What if wealth was part of well-being?
Imagine your life is like a big jigsaw puzzle, with the pieces having labels such as: health, happiness, love, family, relationships, spirituality, friendship, peace of mind, financial freedom, harmony, fun, adventure, laughter – the list could go on and on.
Whilst most of us strive to have all the pieces together, if we are honest, perhaps some of the pieces may be missing or are a bit ratty around the edges? We live in a very fast-paced and busy would and we often go through the motions of day-to-day life and somehow, another week, month, year goes by and we questions ourselves, “What did we achieve?”
As the theme for this month’s article is women’s well-being, I would like to share thoughts about a topic that is dear to my heart. In my long financial planning career, I have seen many women (and men too) who struggle to get a grip on their financial well-being. They may have every aspect of their lives on track, but go off the rails when it comes to money. It tends to slip through their fingers or they delegate the running of the household to their partner.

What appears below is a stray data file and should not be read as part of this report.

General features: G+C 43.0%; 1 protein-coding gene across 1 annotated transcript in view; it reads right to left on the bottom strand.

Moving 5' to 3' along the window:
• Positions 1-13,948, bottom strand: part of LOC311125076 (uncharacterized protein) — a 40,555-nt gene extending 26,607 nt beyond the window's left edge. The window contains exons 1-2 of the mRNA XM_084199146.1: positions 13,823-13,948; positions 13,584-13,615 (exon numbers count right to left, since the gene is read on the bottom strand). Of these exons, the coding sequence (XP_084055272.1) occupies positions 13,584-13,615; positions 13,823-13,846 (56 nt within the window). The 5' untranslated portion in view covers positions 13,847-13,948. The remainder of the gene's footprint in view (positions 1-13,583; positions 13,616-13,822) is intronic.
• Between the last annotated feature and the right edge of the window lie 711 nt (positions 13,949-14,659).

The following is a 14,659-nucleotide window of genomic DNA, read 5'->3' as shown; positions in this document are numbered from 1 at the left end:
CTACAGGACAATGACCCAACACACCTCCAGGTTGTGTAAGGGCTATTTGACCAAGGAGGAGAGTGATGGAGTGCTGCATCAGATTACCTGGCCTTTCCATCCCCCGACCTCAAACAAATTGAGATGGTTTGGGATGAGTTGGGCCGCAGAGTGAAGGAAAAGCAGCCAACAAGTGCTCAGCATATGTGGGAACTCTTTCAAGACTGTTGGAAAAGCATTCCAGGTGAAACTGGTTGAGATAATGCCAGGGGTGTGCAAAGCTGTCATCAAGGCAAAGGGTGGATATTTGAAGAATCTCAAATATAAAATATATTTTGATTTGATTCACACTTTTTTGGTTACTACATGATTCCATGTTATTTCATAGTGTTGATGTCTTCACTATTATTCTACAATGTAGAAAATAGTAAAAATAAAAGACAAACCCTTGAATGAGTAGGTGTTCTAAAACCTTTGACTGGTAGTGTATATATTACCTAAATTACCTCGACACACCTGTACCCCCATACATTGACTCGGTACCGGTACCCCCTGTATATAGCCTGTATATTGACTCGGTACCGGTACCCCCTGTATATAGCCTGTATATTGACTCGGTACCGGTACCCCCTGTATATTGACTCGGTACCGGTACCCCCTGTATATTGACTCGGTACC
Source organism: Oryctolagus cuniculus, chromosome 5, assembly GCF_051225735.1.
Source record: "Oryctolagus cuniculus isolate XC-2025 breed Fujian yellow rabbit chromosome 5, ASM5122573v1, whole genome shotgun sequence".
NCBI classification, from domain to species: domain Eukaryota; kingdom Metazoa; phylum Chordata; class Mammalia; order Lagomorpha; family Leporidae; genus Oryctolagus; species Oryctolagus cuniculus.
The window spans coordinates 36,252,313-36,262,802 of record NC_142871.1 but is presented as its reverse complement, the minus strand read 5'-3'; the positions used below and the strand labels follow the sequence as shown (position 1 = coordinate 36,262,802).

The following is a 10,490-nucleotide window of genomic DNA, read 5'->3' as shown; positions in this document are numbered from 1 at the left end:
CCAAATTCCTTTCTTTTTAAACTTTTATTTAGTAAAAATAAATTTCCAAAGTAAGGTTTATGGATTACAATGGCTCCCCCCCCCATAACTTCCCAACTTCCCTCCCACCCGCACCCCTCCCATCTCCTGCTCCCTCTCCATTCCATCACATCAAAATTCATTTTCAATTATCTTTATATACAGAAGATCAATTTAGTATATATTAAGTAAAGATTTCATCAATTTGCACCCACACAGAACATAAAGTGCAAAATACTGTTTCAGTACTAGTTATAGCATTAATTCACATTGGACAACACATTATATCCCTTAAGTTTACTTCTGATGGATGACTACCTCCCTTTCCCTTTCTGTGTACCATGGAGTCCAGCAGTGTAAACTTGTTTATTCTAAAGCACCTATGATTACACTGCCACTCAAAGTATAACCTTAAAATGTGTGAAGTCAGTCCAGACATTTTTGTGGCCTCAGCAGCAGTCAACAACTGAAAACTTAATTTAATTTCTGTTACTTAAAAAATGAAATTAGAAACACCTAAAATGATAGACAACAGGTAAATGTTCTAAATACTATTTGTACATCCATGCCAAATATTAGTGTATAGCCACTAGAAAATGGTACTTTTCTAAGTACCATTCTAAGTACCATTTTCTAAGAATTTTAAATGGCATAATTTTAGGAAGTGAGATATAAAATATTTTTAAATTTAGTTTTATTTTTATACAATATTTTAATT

The sad thing is, when the partner is no longer there, through divorce or death, they not only have the emotional pain, loss and sadness to deal with, they also have no idea what to do about the financial aspects of life.
Recently I saw a new client who had been procrastinating for three years before taking the big step (in her mind) of taking ownership of her financial situation and asking for help and direction. At the end of our first meeting, I could visibly see the load lifting from her shoulders. Her body language changes from defeat and being overwhelmed, to sitting up straighter and leaning in to listen more closely. She actually made me laugh, as half an hour into the meeting she commented, “I don’t actually feel sick and I thought I would.” I guess for many, seeing a financial planner may have the same fear as a visit to the dentist.
We are now working with her, piece by piece, to help her overcome her fears and underlying belief that she doesn’t deserve wealth. We are putting that limiting belief where it belongs – IN THE PAST – and moving forward in the direction of her dreams.
Another client just this week almost bounced out of the office after her second meeting. She was determined to make a change in her life and received a gold star for doing the homework I had set. Armed with further insight about her situation, I was able to give her the good news that she can retire in seven years, if we follow a structured plan, making sure that she has fun and enjoys the journey.
Written by Kath Orman. Originally published in Holistic Bliss Magazine, Issue September 2019.